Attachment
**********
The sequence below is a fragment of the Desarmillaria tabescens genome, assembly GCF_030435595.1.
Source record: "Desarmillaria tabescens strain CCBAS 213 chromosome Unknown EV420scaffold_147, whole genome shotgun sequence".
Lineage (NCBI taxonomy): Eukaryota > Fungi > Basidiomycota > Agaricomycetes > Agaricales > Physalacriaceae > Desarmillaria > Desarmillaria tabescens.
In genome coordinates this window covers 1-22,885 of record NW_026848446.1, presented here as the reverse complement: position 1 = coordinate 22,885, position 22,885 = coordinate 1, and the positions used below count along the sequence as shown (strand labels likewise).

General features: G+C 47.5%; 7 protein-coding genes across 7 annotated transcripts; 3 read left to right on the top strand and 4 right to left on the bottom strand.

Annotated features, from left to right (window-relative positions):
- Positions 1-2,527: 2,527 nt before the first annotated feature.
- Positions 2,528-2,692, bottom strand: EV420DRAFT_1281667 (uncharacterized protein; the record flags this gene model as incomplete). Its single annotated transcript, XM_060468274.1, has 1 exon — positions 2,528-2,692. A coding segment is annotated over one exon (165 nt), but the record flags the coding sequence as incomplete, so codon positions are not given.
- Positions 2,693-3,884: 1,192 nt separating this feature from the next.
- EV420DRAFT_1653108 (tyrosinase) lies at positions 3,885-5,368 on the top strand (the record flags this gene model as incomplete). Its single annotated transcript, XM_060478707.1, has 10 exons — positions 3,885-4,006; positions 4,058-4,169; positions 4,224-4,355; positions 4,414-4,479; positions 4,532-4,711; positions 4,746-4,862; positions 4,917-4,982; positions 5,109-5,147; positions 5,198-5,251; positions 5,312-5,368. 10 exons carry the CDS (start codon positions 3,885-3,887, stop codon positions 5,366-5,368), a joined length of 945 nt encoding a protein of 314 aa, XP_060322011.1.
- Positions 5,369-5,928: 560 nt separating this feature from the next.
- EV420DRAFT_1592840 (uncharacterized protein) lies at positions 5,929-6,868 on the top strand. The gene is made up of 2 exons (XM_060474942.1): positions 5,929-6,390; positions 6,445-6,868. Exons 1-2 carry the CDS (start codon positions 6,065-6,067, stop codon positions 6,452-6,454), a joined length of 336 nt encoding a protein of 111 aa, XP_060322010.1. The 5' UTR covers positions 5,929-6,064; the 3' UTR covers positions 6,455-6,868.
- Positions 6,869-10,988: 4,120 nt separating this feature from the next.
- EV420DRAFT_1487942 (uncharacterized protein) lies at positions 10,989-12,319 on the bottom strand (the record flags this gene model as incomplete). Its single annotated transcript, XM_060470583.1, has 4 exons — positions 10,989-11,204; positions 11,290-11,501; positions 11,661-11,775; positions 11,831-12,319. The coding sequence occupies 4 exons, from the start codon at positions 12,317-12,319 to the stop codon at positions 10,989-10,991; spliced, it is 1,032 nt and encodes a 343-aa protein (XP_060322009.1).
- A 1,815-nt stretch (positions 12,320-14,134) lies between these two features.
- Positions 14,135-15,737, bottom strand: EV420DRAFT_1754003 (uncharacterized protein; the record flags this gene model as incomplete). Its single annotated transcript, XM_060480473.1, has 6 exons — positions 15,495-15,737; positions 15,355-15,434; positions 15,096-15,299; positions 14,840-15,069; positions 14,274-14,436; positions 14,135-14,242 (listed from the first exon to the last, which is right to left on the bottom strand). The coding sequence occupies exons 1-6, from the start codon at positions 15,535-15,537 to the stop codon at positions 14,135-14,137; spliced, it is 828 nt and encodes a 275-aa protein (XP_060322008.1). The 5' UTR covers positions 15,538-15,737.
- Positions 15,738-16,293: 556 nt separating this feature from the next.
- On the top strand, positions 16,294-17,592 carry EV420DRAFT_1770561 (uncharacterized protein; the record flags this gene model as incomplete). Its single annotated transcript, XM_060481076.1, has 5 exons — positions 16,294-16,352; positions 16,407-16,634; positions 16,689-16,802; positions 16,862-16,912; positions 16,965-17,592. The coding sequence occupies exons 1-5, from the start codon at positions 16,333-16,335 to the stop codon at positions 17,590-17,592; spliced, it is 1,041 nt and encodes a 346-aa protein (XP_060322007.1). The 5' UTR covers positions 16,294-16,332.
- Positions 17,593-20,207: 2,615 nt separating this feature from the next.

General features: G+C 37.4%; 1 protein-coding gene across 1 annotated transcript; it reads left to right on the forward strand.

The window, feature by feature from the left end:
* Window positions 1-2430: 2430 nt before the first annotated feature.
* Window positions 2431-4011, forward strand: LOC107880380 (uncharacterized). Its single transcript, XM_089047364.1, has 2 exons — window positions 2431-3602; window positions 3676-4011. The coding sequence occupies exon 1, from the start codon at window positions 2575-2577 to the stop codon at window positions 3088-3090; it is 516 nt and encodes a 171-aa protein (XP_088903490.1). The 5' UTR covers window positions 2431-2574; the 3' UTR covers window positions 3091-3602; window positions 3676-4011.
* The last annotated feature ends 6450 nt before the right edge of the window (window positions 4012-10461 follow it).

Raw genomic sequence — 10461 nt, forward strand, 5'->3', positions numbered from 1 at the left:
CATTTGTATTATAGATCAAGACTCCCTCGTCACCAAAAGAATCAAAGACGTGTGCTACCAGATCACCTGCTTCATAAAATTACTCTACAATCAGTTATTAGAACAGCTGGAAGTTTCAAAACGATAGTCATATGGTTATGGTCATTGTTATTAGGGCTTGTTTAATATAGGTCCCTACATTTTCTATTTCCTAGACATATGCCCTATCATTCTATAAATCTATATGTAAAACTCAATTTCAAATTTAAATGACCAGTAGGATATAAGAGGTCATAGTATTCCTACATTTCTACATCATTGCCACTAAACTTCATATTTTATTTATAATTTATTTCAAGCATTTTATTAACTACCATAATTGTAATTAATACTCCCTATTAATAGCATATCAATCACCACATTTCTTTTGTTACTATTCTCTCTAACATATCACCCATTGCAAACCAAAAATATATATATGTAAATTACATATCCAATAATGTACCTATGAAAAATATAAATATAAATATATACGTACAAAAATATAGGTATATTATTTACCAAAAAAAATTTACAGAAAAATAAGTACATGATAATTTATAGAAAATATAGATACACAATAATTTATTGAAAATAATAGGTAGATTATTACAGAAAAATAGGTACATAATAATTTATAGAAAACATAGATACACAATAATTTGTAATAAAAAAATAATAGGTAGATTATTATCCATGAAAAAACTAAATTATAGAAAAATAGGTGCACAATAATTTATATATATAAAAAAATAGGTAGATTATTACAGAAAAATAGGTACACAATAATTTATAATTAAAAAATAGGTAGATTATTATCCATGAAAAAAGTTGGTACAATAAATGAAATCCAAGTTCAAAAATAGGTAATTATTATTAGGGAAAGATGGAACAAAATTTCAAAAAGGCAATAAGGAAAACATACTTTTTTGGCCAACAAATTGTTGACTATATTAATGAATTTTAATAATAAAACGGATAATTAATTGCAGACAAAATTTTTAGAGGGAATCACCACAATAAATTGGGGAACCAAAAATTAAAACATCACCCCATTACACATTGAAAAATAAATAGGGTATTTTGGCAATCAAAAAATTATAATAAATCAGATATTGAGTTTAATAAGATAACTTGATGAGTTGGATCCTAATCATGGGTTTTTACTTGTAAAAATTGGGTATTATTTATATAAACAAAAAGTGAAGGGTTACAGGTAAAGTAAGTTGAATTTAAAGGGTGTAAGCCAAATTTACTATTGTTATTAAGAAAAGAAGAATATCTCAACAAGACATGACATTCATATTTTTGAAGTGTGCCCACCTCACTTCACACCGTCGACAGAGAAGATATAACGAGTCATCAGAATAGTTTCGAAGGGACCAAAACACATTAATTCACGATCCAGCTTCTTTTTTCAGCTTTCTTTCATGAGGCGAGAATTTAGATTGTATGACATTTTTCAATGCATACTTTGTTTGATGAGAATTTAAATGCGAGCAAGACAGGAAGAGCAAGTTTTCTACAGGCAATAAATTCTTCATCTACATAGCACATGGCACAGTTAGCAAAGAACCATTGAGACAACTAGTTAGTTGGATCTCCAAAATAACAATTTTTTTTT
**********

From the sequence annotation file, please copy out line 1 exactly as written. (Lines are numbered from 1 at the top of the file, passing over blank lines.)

The sequence below is a fragment of the Desarmillaria tabescens genome, assembly GCF_030435595.1.